Any garage door
and/or operator needs regular safety checks and maintenance to keep
operating properly and safely. The garage door is often the most used door
in a home or business. The biggest potential problem lies in the spring
system used to lift the door, whether the door is hand operated or if there
is an operator.
An extension spring system usually has springs on either
side of the door which are in the stretched position when the door is down
and are at rest along side the horizontal track when the door is up. When a
spring or cable breaks loose, the spring will fly through the air, unless
there is a safety cable installed through the length of the spring.
The newer and safer lift system for doors consists of
torsion springs mounted on a steel bar on the wall above the door when the
door is down. The bar runs through the center of the springs, so that if a
spring breaks, the bar prevents the spring from flying loose. Also, if a
cable breaks, the bar limits the range of motion.
Following is a list of annual do-it-yourself maintenance for
keeping your door and operator running at their peak performance.
Lubricate all moving parts of the door
with light household oil, including:
lift cables at the bottom bracket
lock hardware where surfaces move
torsion spring (between mounting cones only)
steel rollers at the joint of the shaft and head
Tighten loose hinges (straighten or
replace defective hinges)
Check rollers for broken wheels, bent
shafts, worn out bearings
Check door and track for loose or
missing bolts/screws; tighten or replace
Check cables for wear and fraying at
bottom bracket and drum
Check for bent track
Do not put grease in the track as this
collects dirt and impedes rollers
Lubricate the gear in the operator
Check for worn operator belts, tapes, or
We recommend that broken springs be replaced by an
experienced technician. Improper release of spring tension has caused
serious injury or even death. We also recommend that springs be replaced in
pairs (if applicable) so that each spring will provide the same pull. A
door should be in good working order to cause the least amount of strain to
the operator attached to the door.
carry repair parts for most doors.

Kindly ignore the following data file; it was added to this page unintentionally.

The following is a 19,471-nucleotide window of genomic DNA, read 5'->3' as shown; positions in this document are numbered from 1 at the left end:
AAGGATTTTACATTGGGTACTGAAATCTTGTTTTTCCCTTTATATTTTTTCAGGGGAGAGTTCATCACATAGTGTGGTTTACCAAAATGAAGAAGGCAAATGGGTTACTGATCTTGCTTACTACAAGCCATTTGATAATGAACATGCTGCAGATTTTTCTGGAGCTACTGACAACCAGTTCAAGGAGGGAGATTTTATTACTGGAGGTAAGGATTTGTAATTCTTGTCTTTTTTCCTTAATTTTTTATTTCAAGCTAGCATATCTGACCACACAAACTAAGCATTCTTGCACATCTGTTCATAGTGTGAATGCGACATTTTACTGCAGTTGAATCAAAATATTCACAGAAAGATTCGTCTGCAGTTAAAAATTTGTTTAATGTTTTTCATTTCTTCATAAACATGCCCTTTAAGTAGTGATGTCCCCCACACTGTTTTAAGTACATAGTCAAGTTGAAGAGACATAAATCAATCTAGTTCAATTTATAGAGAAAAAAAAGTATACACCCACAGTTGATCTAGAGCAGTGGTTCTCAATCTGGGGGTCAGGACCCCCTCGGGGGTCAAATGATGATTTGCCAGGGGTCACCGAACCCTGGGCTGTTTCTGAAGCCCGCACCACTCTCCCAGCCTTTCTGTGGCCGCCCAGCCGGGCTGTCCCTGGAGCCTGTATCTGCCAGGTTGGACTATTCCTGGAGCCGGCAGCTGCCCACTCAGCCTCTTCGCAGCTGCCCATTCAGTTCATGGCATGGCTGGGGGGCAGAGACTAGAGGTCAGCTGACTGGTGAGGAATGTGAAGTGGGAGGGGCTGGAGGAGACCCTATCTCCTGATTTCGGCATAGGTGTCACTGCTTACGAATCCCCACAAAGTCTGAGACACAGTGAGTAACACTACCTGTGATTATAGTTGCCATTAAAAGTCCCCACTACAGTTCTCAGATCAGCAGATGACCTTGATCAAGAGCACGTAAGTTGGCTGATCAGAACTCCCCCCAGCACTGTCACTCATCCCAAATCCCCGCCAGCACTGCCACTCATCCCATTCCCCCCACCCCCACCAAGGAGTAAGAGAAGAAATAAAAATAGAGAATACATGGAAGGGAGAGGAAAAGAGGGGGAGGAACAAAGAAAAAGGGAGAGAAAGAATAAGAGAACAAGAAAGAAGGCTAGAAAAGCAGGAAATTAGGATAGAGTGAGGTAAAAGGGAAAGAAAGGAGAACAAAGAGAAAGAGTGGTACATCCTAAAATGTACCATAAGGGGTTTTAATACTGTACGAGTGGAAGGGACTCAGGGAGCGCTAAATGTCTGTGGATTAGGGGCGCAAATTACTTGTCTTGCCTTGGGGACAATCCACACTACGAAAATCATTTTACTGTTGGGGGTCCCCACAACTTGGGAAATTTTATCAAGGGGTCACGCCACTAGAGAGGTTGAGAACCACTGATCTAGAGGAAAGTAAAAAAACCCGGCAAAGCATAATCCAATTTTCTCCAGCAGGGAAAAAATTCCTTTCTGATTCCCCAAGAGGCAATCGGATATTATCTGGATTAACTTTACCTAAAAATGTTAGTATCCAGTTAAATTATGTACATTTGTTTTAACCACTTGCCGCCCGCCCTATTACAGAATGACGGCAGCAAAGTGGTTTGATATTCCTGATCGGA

It is important for home owners to keep their manuals when
they purchase a garage door or operator. These manuals have
information about common problems and solutions for their door and / or
operator. They also have information about disconnecting the door
from the operator, which is important if a power outage occurs. An
operator manual explains how to recode a remote when the battery has been
replaced. A suggested place to store these manuals would be on an
interior garage wall.
We get many calls from customers saying that their remotes
do not put their door down. They say they need to press and hold the
wall button for the door to go down. These symptoms can indicate that
the safety sensor eyes (mounted near the bottom of the door track) are
probably misaligned, dirty, damaged, or that the remote may be locked out
from the wall button. Simply a leaf or other obstruction hanging from
the bottom of the door can cause the door to reverse.
These problems can be a simple fix done by the
homeowner. The eyes need to be pointed directly toward each other or
may need cleaned. The bottom of the door should be kept clean also. We prefer to discuss the system with the customer
and help them to solve these problems. This saves the customer a
service call and helps them to understand more about their operator and
door system. If a problem persists, then a service call is required.
We have repair parts and remotes for many major brands of
Feel free to contact us if you have any questions about
maintenance of your door or operator.